The constitutional basis for the reauthorization, which President George W. Bush signed, was Congress’s power to enforce, “by appropriate legislation,” the 15th Amendment’s protection against denying or abridging the right to vote “on account of race, color, or previous condition of servitude.” The question now, as it appeared to be two years ago, is how much deference the courts should give to the congressional judgment that a particular piece of vote-protective legislation is “appropriate.” Days after hearing nearly three hours of argument, Federal District Judge John D. Bates ordered both sides to submit supplemental briefs citing “specific instances in the legislative record” to demonstrate why it was or was not “rational in both practice and theory” to keep Section 5 in place on the same terms for the future as in the past.

The new briefs were submitted last week. Where one side sees sufficient progress to render Section 5 obsolete, the other sees continued racial polarization and strategies that, while not physically keeping black voters from the polls as in the past, serve to dilute impact of black and Latino votes. The two sides remain far apart on which facts aboutvoting patterns are relevant and on how those facts should be weighed. The answers to those questions, almost certainly, will come eventually from theSupreme Court.

For much of the past year, public discussion about the court – when not distracted by hyper-ventilating accounts of whom various justices are breaking bread with – has focused on campaign finance, the rights of corporations and the future of the health-care legislation. This focus, while amply justified, has obscured the fact that race remains an unfinished project of the Roberts court. Back in 2009, just a week after punting on the Voting Rights Act case, the court ruled that New Haven, Conn., had violated the rights of white firefighters under federal anti-discrimination law by refusing to certify the results of a promotion exam on which no black test-takers had scored high enough to qualify.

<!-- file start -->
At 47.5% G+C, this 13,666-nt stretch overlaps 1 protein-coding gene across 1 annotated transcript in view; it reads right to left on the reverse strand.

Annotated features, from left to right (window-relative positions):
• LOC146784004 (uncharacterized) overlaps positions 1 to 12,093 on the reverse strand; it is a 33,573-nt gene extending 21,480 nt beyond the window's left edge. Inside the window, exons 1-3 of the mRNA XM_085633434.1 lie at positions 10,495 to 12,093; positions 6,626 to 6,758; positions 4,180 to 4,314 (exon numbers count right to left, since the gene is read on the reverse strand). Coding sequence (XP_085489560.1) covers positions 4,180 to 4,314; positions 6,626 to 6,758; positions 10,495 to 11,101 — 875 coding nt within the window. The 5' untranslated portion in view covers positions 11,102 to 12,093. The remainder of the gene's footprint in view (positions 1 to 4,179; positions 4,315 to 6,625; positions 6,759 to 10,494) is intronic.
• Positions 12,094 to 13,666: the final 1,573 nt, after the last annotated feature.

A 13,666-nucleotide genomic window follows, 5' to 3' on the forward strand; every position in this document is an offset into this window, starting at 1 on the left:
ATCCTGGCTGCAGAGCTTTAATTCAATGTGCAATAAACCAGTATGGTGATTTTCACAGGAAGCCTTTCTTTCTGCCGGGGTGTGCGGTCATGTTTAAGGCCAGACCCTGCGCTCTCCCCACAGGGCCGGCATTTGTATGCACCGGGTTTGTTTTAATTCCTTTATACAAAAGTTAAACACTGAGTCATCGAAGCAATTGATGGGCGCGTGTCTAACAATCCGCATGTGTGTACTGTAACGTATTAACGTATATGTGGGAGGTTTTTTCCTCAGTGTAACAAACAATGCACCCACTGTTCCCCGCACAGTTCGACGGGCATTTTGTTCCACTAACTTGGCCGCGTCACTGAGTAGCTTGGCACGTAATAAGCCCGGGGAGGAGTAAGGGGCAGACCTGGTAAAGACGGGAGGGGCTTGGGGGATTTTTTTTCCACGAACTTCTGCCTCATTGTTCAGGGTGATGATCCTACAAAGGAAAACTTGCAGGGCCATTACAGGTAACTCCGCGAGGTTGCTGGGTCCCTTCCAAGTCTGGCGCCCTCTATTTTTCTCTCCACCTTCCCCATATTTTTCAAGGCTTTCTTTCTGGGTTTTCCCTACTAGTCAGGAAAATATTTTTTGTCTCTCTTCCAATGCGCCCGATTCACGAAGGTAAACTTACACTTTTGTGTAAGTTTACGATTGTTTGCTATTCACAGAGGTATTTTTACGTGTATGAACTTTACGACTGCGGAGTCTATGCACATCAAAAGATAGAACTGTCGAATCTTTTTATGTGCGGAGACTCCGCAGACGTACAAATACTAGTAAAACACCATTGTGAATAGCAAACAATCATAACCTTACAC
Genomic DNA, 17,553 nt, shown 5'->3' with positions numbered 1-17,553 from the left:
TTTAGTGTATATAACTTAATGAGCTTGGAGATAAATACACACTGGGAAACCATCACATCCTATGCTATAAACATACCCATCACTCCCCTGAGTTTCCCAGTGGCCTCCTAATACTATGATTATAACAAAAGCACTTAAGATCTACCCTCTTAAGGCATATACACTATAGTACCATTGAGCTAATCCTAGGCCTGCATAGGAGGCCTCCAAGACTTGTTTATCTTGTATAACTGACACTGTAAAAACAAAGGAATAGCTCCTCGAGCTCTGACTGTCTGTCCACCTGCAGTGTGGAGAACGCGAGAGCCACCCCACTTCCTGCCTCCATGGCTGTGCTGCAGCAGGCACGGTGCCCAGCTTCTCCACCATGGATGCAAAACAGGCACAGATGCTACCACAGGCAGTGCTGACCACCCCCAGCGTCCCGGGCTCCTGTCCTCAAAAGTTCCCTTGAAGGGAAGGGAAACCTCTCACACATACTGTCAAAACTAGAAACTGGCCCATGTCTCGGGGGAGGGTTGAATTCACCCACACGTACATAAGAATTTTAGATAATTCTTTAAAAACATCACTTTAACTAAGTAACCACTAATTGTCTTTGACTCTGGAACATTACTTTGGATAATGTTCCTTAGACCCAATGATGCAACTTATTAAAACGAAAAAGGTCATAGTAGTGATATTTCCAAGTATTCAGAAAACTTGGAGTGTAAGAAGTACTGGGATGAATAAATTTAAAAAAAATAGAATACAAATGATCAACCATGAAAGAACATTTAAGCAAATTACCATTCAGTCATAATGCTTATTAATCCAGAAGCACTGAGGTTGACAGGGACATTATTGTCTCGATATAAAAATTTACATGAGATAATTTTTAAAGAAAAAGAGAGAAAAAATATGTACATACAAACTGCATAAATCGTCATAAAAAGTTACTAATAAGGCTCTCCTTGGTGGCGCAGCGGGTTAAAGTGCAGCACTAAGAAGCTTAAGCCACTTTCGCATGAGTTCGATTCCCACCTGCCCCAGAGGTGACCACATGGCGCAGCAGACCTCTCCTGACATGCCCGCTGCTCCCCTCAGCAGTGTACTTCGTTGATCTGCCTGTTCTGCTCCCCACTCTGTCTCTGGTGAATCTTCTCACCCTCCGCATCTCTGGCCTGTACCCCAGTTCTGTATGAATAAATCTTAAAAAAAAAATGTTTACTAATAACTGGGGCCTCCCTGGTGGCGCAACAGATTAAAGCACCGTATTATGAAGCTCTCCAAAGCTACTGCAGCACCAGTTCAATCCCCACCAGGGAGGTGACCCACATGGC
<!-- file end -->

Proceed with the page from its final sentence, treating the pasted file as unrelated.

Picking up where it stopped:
That decision, Ricci v. DeStefano, was based on an interpretation of a federal statute, Title VII of the 1964 Civil Rights Act. But opinions filed in that case, both the majority opinion by Justice Kennedy and, more explicitly, Justice Antonin Scalia’s concurring opinion, raised the question of whether Title VII itself might be open to constitutional attack.

The law, as amended by Congress in 1991, permits imposing liability on employers for practices that have the result of disadvantaging minorities workers – educational qualifications that are higher than necessary, for example – without requiring proof of discriminatory intent. Doesn’t that threat of liability for mere “disparate impact” require an employer to be racially conscious, to “place a racial thumb on the scales,” Justice Scalia asked. And doesn’t that violate the racial neutrality that recent Supreme Court decisions have insisted on?

Along with the future of the Voting Rights Act, that question has hung heavy, and unanswered. While no one is watching, time may be running out.